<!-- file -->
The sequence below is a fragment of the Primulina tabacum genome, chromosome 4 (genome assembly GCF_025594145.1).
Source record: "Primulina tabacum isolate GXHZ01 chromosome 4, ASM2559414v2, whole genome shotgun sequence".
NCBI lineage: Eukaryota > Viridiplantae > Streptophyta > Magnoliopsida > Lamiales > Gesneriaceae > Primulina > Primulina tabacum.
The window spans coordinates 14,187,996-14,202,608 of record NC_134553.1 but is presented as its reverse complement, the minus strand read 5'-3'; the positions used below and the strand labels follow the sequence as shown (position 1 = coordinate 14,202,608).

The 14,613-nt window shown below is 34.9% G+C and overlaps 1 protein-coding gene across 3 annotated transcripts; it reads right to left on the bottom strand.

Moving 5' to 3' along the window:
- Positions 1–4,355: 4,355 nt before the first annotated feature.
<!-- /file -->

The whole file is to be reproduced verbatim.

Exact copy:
The sequence below is a fragment of the Primulina tabacum genome, chromosome 4 (genome assembly GCF_025594145.1).
Source record: "Primulina tabacum isolate GXHZ01 chromosome 4, ASM2559414v2, whole genome shotgun sequence".
NCBI lineage: Eukaryota > Viridiplantae > Streptophyta > Magnoliopsida > Lamiales > Gesneriaceae > Primulina > Primulina tabacum.
The window spans coordinates 14,187,996-14,202,608 of record NC_134553.1 but is presented as its reverse complement, the minus strand read 5'-3'; the positions used below and the strand labels follow the sequence as shown (position 1 = coordinate 14,202,608).

The 14,613-nt window shown below is 34.9% G+C and overlaps 1 protein-coding gene across 3 annotated transcripts; it reads right to left on the bottom strand.

Moving 5' to 3' along the window:
- Positions 1–4,355: 4,355 nt before the first annotated feature.